Agriculture News

January 10, 2018

Study uncovers distinctions in major crop genome evolutions

Lisch Ma Purdue University researchers Damon Lisch (left) and Jianxin Ma have found that while soybean and maize genomes doubled around the same time, they did so in different ways (Purdue Agricultural Communication photo/Tom Campbell). Download image

WEST LAFAYETTE, Ind. - Sometime between 5 million and 13 million years ago, both maize and soybeans underwent genome duplications, but Purdue University scientists believe they happened in very different manners.

Damon Lisch, associate professor in the Department of Botany and Plant Pathology, and Jianxin Ma, professor in the Department of Agronomy, studied the evolution of these major crop plants’ genomes. They wanted to understand the ways in which genomes duplicate - creating multiple copies of genes - and how those genomes change over time.

In maize, Lisch and Ma believe the duplication happened when two species of grass with similar genomes crossed, like distant cousins. The genome from one plant was dominant, and over time, lost redundant copies of genes at a far lower rate than the other.

“You don’t need two copies of everything,” Lisch said. “And there are many examples of differences in the loss of redundant genes when a whole genome duplication results from crosses between related species.”

Lisch and Ma, whose findings were published in the journal The Plant Cell, suggest that those differences arose from differences in the number and distribution of transposons in the two genomes when they were first combined.

Transposons, or so-called “jumping genes,” move around DNA and threaten to alter or damage other genes. The plant defends against those transposons by turning off their activity, sometimes reducing the level of expression of genes around them. Lisch and Ma said the lost genes in maize tend to be from the same subgenome and exhibit differences in both transposons next to genes and levels of expression of those genes.

“If you’re a gene and you have a transposon near that’s been turned off, that can turn down the gene as well,” Lisch said. “There’s a benefit to turning down the transposons, but there’s also a cost. The data from maize suggests that one of the two genomes that combined to form the maize genome was paying more of a cost. Because of this, genes in this genome expressed at a lower level and were more likely to be lost over time.”

Soybeans, however, have lost genes from both genomes at about the same rate.

“That suggests that when the two genomes that came together to form the soybean genome, they were basically identical,” Lisch said.

The authors’ findings suggest that soybean’s genome duplication came not from a cross of distant relatives, but from the plant’s own genome spontaneously doubling.

Understanding the role transposons play on the evolution of genomes can help scientists understand how plants make compromises within those genomes.

“This provides insights on how duplicated genomes have changed and how those changes may have affected the plant’s phenotype as we observe it today,” Ma said. “This may facilitate discoveries in gene networks as we analyze traits of agronomic importance.”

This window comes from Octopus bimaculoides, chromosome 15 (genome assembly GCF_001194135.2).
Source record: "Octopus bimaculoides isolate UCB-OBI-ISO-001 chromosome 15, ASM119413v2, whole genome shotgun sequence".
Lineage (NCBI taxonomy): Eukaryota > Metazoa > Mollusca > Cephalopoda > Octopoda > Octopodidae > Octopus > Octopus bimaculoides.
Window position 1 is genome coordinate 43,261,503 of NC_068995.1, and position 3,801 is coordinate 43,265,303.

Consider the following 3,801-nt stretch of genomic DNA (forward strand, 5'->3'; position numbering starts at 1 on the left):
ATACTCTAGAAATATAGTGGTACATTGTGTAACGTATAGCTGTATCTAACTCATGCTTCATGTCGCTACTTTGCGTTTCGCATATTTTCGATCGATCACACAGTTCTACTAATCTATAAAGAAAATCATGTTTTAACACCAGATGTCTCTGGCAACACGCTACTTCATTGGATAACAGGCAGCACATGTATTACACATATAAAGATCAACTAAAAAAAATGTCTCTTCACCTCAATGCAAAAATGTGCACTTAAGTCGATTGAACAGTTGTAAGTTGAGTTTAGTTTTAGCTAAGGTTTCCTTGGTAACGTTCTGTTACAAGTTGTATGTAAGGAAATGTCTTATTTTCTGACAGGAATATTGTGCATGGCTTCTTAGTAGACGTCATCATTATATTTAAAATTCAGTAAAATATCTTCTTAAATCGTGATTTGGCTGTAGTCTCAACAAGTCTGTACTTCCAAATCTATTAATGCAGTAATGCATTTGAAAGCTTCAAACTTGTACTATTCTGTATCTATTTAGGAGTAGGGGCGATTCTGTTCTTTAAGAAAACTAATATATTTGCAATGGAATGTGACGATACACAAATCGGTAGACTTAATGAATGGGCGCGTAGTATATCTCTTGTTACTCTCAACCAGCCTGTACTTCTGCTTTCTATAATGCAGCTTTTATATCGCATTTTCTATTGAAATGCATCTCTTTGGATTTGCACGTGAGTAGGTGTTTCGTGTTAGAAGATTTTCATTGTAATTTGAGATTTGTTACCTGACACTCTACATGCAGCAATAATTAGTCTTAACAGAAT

The United Soybean Board, Indiana Soybean Alliance, Agriculture and Food Research Initiative of the U.S. Department of Agriculture National Institute of Food and Agriculture, and the National Science Foundation supported this research. 

Writer: Brian Wallheimer, 765-532-0233, 

Sources: Damon Lisch, 765-494-6606,

Jianxin Ma, 765-496-3662,


Patterns and Consequences of Subgenome Differentiation Provide Insights into the Nature of Paleopolyploidy in Plants

Meixia Zhaoa,b, Biao Zhangb, Damon Lischa, and Jianxin Mab 

  1. Department of Botany and Plant Pathology, Purdue University
  2. Department of Agronomy, Purdue University 

Polyploidy is an important feature of plant genomes, but the nature of many polyploidization events remains to be elucidated. Here we demonstrate that the evolutionary fates of the subgenomes in maize (Zea mays) and soybean (Glycine max) have followed different trajectories. One subgenome has been subject to relaxed selection, lower levels of gene expression, higher rates of transposable element accumulation and more small interfering RNAs and DNA methylation around genes, and higher rates of gene loss in maize, whereas none of these features were observed in soybean. Nevertheless, individual gene pairs exhibit differentiation with respect to these features in both species. In addition, we observed a higher number of chromosomal rearrangements and higher frequency of retention of duplicated genes in soybean than in maize. Furthermore, soybean "singletons" were found to be more frequently tandemly duplicated than "duplicates" in soybean, which may, to some extent, counteract the genome imbalance caused by gene loss. We propose that unlike in maize, in which two subgenomes were distinct prior to the allotetraploidization event and thus experienced global differences in selective constraints, in soybean, the two subgenomes were far less distinct prior to polyploidazation, such that individual gene pairs, rather than subgenomes, experienced stochastic differences over longer periods of time, resulting in retention of the majority of duplicates.

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